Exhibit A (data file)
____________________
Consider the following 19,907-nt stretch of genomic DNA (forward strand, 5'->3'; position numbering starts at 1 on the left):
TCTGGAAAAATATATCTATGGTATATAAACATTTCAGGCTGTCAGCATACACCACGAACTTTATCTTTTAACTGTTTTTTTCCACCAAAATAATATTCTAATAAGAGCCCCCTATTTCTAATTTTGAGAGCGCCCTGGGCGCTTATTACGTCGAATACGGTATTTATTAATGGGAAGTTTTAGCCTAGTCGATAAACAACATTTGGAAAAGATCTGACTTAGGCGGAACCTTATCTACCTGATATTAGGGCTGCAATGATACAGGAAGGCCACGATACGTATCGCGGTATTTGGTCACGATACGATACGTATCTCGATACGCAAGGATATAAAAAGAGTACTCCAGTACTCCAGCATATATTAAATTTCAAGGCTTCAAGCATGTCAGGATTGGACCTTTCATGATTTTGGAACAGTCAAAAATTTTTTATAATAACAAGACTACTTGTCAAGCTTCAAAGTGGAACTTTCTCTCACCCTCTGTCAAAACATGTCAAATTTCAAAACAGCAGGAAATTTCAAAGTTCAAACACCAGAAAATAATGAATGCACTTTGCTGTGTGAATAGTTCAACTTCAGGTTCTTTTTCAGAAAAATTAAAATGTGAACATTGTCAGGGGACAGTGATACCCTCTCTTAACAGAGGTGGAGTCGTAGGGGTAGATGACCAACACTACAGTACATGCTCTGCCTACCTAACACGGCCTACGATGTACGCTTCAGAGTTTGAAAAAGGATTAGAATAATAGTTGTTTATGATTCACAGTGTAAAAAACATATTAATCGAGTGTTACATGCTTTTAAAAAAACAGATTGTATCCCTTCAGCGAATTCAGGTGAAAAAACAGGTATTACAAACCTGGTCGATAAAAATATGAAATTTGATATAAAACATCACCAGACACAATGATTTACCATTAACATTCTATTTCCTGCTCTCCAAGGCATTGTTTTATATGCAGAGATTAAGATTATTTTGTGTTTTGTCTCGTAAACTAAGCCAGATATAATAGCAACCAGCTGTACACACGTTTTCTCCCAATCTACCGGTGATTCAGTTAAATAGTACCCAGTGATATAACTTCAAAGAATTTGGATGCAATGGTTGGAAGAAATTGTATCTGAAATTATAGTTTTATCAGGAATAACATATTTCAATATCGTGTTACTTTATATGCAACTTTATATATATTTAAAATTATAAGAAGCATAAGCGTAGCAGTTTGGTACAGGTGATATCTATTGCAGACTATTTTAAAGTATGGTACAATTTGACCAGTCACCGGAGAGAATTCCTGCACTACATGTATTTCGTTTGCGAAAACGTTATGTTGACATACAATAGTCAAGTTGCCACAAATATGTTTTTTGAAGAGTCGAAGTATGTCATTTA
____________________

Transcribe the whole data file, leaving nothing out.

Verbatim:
Consider the following 19,907-nt stretch of genomic DNA (forward strand, 5'->3'; position numbering starts at 1 on the left):
TCTGGAAAAATATATCTATGGTATATAAACATTTCAGGCTGTCAGCATACACCACGAACTTTATCTTTTAACTGTTTTTTTCCACCAAAATAATATTCTAATAAGAGCCCCCTATTTCTAATTTTGAGAGCGCCCTGGGCGCTTATTACGTCGAATACGGTATTTATTAATGGGAAGTTTTAGCCTAGTCGATAAACAACATTTGGAAAAGATCTGACTTAGGCGGAACCTTATCTACCTGATATTAGGGCTGCAATGATACAGGAAGGCCACGATACGTATCGCGGTATTTGGTCACGATACGATACGTATCTCGATACGCAAGGATATAAAAAGAGTACTCCAGTACTCCAGCATATATTAAATTTCAAGGCTTCAAGCATGTCAGGATTGGACCTTTCATGATTTTGGAACAGTCAAAAATTTTTTATAATAACAAGACTACTTGTCAAGCTTCAAAGTGGAACTTTCTCTCACCCTCTGTCAAAACATGTCAAATTTCAAAACAGCAGGAAATTTCAAAGTTCAAACACCAGAAAATAATGAATGCACTTTGCTGTGTGAATAGTTCAACTTCAGGTTCTTTTTCAGAAAAATTAAAATGTGAACATTGTCAGGGGACAGTGATACCCTCTCTTAACAGAGGTGGAGTCGTAGGGGTAGATGACCAACACTACAGTACATGCTCTGCCTACCTAACACGGCCTACGATGTACGCTTCAGAGTTTGAAAAAGGATTAGAATAATAGTTGTTTATGATTCACAGTGTAAAAAACATATTAATCGAGTGTTACATGCTTTTAAAAAAACAGATTGTATCCCTTCAGCGAATTCAGGTGAAAAAACAGGTATTACAAACCTGGTCGATAAAAATATGAAATTTGATATAAAACATCACCAGACACAATGATTTACCATTAACATTCTATTTCCTGCTCTCCAAGGCATTGTTTTATATGCAGAGATTAAGATTATTTTGTGTTTTGTCTCGTAAACTAAGCCAGATATAATAGCAACCAGCTGTACACACGTTTTCTCCCAATCTACCGGTGATTCAGTTAAATAGTACCCAGTGATATAACTTCAAAGAATTTGGATGCAATGGTTGGAAGAAATTGTATCTGAAATTATAGTTTTATCAGGAATAACATATTTCAATATCGTGTTACTTTATATGCAACTTTATATATATTTAAAATTATAAGAAGCATAAGCGTAGCAGTTTGGTACAGGTGATATCTATTGCAGACTATTTTAAAGTATGGTACAATTTGACCAGTCACCGGAGAGAATTCCTGCACTACATGTATTTCGTTTGCGAAAACGTTATGTTGACATACAATAGTCAAGTTGCCACAAATATGTTTTTTGAAGAGTCGAAGTATGTCATTTA